Beirut’s international airport faced a cyber-attack on Sunday, January 8, reportedly orchestrated by domestic anti-Hezbollah groups. The attack comes amid escalating tensions between Hezbollah and the Israeli military.
Departure and arrival screens were compromised, displaying a message accusing Hezbollah of jeopardizing Lebanon with the possibility of all-out war with Israel, according to an updated published on Sunday by the Associated Press (AP).
The message, accompanied by logos from the hardline Christian group Soldiers of God and a lesser-known entity named The One Who Spoke, also warned Hezbollah leader, Hassan Nasrallah, about losing support if a war ensued.
Notably, the Christian group refuted any connection, while the second group posted images of the screens on its social media platforms. Several travelers also published photos and videos of the hacked screens on social media.
BREAKING: Cyberattack at Beirut Airport – screens inside airport show a message to Hizbollah – warning them not to take Lebanon into war or bring weaponry through the airport: “Raik Hariri Aiport is not an airport of Hizbollah and Iran. It was signed by “Soldiers of God”. pic.twitter.com/m3nHcUt3Mi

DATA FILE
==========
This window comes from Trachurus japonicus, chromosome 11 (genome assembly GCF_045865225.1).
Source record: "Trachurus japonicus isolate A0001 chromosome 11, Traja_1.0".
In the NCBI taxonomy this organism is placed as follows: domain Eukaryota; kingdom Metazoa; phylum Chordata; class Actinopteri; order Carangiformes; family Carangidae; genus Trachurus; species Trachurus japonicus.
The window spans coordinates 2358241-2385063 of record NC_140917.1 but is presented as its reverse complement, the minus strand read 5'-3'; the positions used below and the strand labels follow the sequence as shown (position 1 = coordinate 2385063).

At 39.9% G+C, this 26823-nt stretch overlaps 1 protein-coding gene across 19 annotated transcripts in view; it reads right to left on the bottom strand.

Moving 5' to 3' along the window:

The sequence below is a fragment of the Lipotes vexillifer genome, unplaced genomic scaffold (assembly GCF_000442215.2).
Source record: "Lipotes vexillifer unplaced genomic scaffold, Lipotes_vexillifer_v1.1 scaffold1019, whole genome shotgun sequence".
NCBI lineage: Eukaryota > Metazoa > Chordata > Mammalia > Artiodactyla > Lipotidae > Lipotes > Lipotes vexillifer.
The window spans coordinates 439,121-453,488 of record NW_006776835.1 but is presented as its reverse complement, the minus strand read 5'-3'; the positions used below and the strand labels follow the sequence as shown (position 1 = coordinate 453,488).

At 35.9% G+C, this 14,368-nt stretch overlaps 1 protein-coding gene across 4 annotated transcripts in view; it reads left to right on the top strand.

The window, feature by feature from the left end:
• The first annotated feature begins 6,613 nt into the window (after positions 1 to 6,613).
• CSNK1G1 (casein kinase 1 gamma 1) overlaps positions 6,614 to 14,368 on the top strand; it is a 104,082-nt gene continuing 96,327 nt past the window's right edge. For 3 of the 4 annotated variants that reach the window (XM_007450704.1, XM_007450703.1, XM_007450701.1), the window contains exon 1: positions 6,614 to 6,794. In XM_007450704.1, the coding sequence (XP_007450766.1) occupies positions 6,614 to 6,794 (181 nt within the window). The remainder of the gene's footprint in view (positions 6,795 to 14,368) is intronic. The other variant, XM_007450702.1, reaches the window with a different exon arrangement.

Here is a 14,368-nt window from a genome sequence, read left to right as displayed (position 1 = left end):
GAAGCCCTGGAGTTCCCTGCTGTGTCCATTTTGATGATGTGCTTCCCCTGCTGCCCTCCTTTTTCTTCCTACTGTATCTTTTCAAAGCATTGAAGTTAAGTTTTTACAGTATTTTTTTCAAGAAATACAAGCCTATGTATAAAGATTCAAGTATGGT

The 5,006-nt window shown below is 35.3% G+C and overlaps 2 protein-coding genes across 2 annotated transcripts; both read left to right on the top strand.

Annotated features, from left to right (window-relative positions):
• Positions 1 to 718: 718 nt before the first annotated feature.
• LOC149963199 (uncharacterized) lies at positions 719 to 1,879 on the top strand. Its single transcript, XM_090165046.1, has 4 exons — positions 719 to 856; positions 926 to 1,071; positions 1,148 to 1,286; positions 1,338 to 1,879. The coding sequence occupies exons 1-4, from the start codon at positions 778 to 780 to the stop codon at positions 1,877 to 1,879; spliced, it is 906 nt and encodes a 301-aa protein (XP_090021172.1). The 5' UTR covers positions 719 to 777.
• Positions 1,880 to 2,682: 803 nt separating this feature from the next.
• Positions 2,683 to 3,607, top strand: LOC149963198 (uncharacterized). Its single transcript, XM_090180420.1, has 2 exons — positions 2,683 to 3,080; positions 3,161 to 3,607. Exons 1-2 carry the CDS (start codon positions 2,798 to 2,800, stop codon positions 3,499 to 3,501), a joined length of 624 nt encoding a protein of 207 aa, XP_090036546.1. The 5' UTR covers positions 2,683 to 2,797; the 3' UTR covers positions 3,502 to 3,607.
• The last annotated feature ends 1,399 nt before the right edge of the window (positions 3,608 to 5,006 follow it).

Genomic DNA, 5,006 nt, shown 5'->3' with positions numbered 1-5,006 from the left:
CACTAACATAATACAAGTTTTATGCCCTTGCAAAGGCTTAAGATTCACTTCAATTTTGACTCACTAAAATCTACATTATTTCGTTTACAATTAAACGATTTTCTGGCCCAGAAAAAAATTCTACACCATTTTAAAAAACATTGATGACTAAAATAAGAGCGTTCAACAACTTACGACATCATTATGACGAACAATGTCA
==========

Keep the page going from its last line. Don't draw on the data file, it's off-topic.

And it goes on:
— Michael Dickson (@michaeldickson) January 7, 2024
The incident adds a cyber dimension to the already heightened hostilities. Hezbollah has been launching attacks on Israeli military positions since October 8, reciprocated by Israeli strikes on Hezbollah locations one day after the beginning of the Hamas-Israel war in Gaza.
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Tensions peaked following an Israeli strike in southern Beirut that killed top Hamas official Saleh Arouri. In response, Hezbollah’s leader, Nasrallah, vowed retaliation, denying a desire for a full-scale war but asserting readiness for an unrestrained conflict if initiated by Israel. Hezbollah’s “initial response” involved firing 62 rockets toward an Israeli air surveillance base on Mount Meron.
The Lebanese government, along with the international community, is striving to avert a war that could have regional consequences, AP wrote. The airport cyber-attack briefly disrupted baggage inspections, with passengers documenting the incident on social media. The 2006 war between Israel and Hezbollah included the bombing of Lebanon’s airport by Israel.
The hack underscores the multifaceted nature of modern conflicts, intertwining cyber warfare with traditional military actions. As Lebanon grapples with internal strife and external threats, the cybersecurity landscape takes on added significance in shaping the course of events.